Others, however, will find getting approved to be more difficult.

The most major change is with respect to revolving and installment debt. This category includes credit cards, charge cards, and student loans, among others. Going forward:

  1. Debt with fewer than 10 payments remaining must now be included in an applicant's monthly obligations.
  2. Debt not reporting a monthly payment must be assigned a payment equal to 5% of the outstanding credit balance.

These edits will raise applicants' debt-to-income ratios, and may push some of them beyond the maximum allowable limits, resulting in a denial. People with relatively large car payments are especially susceptible.

Another change relates to receiving gift funds for a purchase. Unlike debt calculations, though, the "gifting" process is getting easier.

Under the new Fannie Mae guidelines, buyers of owner-occupied, 1-unit properties (i.e. single-family homes, condos, townhomes) can forgo Fannie Mae's customary, minimum 5% downpayment contribution from personal funds. Downpayments can be comprised 100 percent of gifted and/or granted monies.

Buyers of second or investment homes, or multi-unit properties must still make a 5% downpayment from their own funds.

And, lastly, Fannie Mae is easing some of its documentation requirements. Salaried applicants from whom commissions and/or bonuses paid account for less than 25% of annual income will have fewer paystubs to produce for underwriting.

Fannie Mae's complete guideline changes are available online at http://efanniemae.com.


Home Affordability Reaches Record-Levels... Last Quarter.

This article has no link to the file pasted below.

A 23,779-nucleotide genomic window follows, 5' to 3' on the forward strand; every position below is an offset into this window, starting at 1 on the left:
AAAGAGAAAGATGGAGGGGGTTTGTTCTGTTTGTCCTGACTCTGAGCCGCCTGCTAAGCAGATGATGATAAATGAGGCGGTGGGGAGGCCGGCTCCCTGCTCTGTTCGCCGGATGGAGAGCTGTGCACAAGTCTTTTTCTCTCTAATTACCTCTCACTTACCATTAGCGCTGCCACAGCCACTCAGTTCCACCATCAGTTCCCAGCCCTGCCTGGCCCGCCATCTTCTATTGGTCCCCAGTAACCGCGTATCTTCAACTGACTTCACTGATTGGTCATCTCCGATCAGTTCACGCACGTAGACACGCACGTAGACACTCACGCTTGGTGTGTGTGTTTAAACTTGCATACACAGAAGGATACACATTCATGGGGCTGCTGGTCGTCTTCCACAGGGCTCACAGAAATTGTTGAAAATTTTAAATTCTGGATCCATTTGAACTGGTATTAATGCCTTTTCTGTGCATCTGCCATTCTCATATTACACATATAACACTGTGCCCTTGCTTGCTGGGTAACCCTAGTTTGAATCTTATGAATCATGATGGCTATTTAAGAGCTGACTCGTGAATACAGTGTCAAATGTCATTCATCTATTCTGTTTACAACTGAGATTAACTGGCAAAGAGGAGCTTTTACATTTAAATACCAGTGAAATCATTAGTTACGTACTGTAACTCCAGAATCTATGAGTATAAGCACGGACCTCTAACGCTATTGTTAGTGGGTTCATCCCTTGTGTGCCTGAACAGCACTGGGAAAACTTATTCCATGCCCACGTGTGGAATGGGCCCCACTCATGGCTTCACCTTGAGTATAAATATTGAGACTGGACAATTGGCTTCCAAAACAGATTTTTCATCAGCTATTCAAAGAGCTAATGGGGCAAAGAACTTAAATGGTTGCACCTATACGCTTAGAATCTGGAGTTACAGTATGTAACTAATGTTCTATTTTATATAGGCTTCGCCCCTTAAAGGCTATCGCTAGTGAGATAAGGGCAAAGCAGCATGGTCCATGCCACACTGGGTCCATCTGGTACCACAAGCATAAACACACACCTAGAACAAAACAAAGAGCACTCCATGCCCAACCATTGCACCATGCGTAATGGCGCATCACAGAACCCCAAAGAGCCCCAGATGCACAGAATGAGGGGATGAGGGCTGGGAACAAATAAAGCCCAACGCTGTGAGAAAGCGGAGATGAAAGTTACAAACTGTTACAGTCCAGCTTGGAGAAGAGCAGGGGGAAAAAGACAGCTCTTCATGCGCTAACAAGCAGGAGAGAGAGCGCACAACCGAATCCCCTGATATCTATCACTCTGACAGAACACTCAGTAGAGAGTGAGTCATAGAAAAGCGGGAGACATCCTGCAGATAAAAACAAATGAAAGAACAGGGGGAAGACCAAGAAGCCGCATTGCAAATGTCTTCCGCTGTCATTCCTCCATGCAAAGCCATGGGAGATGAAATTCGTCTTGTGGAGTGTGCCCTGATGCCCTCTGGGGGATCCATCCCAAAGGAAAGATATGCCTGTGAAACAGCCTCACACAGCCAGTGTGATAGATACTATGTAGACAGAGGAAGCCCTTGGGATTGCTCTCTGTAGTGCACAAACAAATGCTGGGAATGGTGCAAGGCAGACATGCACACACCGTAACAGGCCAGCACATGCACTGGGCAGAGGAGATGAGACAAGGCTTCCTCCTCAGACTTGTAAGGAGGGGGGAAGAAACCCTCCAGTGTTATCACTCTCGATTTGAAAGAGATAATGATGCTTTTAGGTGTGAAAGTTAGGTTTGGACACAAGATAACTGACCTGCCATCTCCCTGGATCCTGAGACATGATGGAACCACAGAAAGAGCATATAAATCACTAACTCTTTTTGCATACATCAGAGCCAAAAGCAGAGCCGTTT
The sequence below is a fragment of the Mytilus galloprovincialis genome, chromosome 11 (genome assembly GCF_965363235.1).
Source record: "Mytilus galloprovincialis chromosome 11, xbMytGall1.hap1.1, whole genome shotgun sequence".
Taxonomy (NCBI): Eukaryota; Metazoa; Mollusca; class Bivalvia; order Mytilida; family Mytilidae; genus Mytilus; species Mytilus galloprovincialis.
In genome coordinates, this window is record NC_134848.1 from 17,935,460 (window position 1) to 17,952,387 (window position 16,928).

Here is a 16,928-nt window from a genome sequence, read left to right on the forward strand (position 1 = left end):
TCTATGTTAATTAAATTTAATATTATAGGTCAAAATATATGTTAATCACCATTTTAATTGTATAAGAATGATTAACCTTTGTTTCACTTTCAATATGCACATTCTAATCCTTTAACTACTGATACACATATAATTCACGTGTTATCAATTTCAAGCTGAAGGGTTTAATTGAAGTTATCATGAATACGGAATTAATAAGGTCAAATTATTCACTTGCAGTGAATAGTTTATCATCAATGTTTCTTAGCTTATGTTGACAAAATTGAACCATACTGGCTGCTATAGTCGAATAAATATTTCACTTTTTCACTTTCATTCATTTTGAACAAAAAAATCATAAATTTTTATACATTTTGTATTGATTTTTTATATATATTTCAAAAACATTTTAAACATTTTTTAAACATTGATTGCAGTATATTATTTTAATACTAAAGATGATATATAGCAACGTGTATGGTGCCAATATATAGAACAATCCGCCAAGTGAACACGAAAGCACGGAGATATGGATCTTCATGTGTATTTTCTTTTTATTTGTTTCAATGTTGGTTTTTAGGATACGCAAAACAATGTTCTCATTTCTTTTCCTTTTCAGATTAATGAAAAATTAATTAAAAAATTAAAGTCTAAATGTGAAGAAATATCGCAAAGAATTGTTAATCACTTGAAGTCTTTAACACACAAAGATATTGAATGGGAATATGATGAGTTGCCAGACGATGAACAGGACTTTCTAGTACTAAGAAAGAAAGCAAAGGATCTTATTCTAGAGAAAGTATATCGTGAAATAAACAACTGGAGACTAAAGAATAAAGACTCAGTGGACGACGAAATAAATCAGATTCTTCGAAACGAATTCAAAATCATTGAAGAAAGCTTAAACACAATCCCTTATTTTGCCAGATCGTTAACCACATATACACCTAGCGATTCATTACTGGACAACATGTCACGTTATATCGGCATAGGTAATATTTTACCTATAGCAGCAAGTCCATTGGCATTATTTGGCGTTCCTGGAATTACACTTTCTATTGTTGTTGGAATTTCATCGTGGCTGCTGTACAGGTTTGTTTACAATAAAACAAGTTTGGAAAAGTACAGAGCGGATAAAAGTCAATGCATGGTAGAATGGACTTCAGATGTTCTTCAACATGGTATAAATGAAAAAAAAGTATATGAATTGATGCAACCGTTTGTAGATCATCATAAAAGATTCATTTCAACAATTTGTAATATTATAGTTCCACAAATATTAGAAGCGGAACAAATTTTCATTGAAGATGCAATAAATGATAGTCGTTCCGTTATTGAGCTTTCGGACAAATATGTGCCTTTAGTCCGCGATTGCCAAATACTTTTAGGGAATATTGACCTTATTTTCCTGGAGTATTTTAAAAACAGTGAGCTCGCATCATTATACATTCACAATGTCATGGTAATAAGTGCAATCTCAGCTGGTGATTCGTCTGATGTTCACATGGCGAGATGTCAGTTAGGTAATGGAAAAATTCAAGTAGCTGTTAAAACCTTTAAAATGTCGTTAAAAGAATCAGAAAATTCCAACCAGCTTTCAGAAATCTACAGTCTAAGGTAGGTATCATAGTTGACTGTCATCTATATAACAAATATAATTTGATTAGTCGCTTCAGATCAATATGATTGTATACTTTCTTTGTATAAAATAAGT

Home Affordability - Top and Bottom 5 markets 2010 Q3

Last quarter, with home prices still relatively low and mortgage rates making new, all-time lows almost weekly, the cost of home ownership was extraordinarily low in Georgia and most U.S. markets.

According to the National Association of Home Builders' quarterly Home Opportunity Index, 72.5 percent of all new and existing homes sold between June-September 2010 were affordable to families earning the national median income. This ties the all-time high for home affordability, set in the first quarter of 2009.

The data also underscores that, when compared to historical norms, it's a fantastic time to be a Kennesaw home buyer.

Prior to 2009, the Home Opportunity Index rarely topped 65. The index has remained above 70 ever since.

All real estate is local, though, and on a city-by-city basis, home affordability varied last quarter.

For example, 96% of homes sold in Kokomo, IN are affordable for families earning the area's median income. This handily beat the average figure and led the nation. Looking at major cities, Indianapolis led the pack.

93% of homes in Indianapolis are affordable to families earning the area's median income. This ranks #9 nationwide.

On the opposite end of the affordability scale is the New York-White Plains, NY-Wayne, NJ region. For the 10th consecutive quarter, the New York Metro region ranks last in U.S. home affordability. Just 23% of homes are affordable to families earning the local median income, although this is 3 points higher versus Q1 2010.

The rankings for all 225 metro areas are available online.

Regardless of where your hometown ranks relative to its neighbors, home affordability remains high as compared to historical values. That said, with mortgage rates rising and home sales expected to climb this winter, it's unlikely that the Home Opportunity Index will improve.

Buying a home may never be this inexpensive again. If you planned to buy in mid-2011, consider moving up your time frame.


Boost Your 2010 Tax Deductions By Making Your January Mortgage Payment A Little Bit Early